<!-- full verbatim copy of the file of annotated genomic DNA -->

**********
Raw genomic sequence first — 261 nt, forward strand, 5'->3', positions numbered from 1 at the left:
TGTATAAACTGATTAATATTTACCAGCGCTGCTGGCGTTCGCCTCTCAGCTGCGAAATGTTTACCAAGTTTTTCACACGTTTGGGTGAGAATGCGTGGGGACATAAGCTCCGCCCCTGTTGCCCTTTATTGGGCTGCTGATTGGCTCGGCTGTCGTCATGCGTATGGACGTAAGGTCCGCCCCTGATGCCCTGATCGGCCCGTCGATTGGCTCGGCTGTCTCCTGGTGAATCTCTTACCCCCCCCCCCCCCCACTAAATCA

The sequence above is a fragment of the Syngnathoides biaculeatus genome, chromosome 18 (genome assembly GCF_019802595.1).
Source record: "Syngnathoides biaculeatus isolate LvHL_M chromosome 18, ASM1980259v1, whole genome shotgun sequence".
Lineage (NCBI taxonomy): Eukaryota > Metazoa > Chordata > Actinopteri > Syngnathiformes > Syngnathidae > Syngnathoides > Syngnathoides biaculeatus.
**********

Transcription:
Raw genomic sequence first — 261 nt, forward strand, 5'->3', positions numbered from 1 at the left:
TGTATAAACTGATTAATATTTACCAGCGCTGCTGGCGTTCGCCTCTCAGCTGCGAAATGTTTACCAAGTTTTTCACACGTTTGGGTGAGAATGCGTGGGGACATAAGCTCCGCCCCTGTTGCCCTTTATTGGGCTGCTGATTGGCTCGGCTGTCGTCATGCGTATGGACGTAAGGTCCGCCCCTGATGCCCTGATCGGCCCGTCGATTGGCTCGGCTGTCTCCTGGTGAATCTCTTACCCCCCCCCCCCCCCACTAAATCA

The sequence above is a fragment of the Syngnathoides biaculeatus genome, chromosome 18 (genome assembly GCF_019802595.1).
Source record: "Syngnathoides biaculeatus isolate LvHL_M chromosome 18, ASM1980259v1, whole genome shotgun sequence".
Lineage (NCBI taxonomy): Eukaryota > Metazoa > Chordata > Actinopteri > Syngnathiformes > Syngnathidae > Syngnathoides > Syngnathoides biaculeatus.